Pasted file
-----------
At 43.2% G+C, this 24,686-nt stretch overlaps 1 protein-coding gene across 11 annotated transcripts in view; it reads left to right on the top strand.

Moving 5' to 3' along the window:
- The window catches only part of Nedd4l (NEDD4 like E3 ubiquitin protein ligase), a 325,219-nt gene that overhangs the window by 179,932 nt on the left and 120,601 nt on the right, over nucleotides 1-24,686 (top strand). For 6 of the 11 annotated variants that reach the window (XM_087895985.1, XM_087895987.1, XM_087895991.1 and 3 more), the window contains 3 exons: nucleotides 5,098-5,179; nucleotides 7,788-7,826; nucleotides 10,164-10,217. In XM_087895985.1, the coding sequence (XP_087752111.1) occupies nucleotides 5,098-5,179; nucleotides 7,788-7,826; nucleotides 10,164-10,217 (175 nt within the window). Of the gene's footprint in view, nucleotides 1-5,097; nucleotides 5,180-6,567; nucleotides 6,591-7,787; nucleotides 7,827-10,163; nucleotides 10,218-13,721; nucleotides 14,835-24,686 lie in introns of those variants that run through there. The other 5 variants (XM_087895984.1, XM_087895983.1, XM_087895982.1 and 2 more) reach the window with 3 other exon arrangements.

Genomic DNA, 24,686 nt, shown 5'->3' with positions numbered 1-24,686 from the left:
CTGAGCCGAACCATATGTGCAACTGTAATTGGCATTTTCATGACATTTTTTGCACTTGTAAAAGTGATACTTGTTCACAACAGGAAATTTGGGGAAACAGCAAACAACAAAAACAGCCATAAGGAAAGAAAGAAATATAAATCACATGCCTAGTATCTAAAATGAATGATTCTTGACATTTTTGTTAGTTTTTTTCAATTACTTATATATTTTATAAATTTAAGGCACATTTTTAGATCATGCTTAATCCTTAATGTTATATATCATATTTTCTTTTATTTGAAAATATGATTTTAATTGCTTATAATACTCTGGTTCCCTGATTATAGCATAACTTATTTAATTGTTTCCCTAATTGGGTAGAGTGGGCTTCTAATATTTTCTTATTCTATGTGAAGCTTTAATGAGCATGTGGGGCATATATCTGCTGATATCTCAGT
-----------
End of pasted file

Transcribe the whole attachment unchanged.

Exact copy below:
At 43.2% G+C, this 24,686-nt stretch overlaps 1 protein-coding gene across 11 annotated transcripts in view; it reads left to right on the top strand.

Moving 5' to 3' along the window:
- The window catches only part of Nedd4l (NEDD4 like E3 ubiquitin protein ligase), a 325,219-nt gene that overhangs the window by 179,932 nt on the left and 120,601 nt on the right, over nucleotides 1-24,686 (top strand). For 6 of the 11 annotated variants that reach the window (XM_087895985.1, XM_087895987.1, XM_087895991.1 and 3 more), the window contains 3 exons: nucleotides 5,098-5,179; nucleotides 7,788-7,826; nucleotides 10,164-10,217. In XM_087895985.1, the coding sequence (XP_087752111.1) occupies nucleotides 5,098-5,179; nucleotides 7,788-7,826; nucleotides 10,164-10,217 (175 nt within the window). Of the gene's footprint in view, nucleotides 1-5,097; nucleotides 5,180-6,567; nucleotides 6,591-7,787; nucleotides 7,827-10,163; nucleotides 10,218-13,721; nucleotides 14,835-24,686 lie in introns of those variants that run through there. The other 5 variants (XM_087895984.1, XM_087895983.1, XM_087895982.1 and 2 more) reach the window with 3 other exon arrangements.

Genomic DNA, 24,686 nt, shown 5'->3' with positions numbered 1-24,686 from the left:
CTGAGCCGAACCATATGTGCAACTGTAATTGGCATTTTCATGACATTTTTTGCACTTGTAAAAGTGATACTTGTTCACAACAGGAAATTTGGGGAAACAGCAAACAACAAAAACAGCCATAAGGAAAGAAAGAAATATAAATCACATGCCTAGTATCTAAAATGAATGATTCTTGACATTTTTGTTAGTTTTTTTCAATTACTTATATATTTTATAAATTTAAGGCACATTTTTAGATCATGCTTAATCCTTAATGTTATATATCATATTTTCTTTTATTTGAAAATATGATTTTAATTGCTTATAATACTCTGGTTCCCTGATTATAGCATAACTTATTTAATTGTTTCCCTAATTGGGTAGAGTGGGCTTCTAATATTTTCTTATTCTATGTGAAGCTTTAATGAGCATGTGGGGCATATATCTGCTGATATCTCAGT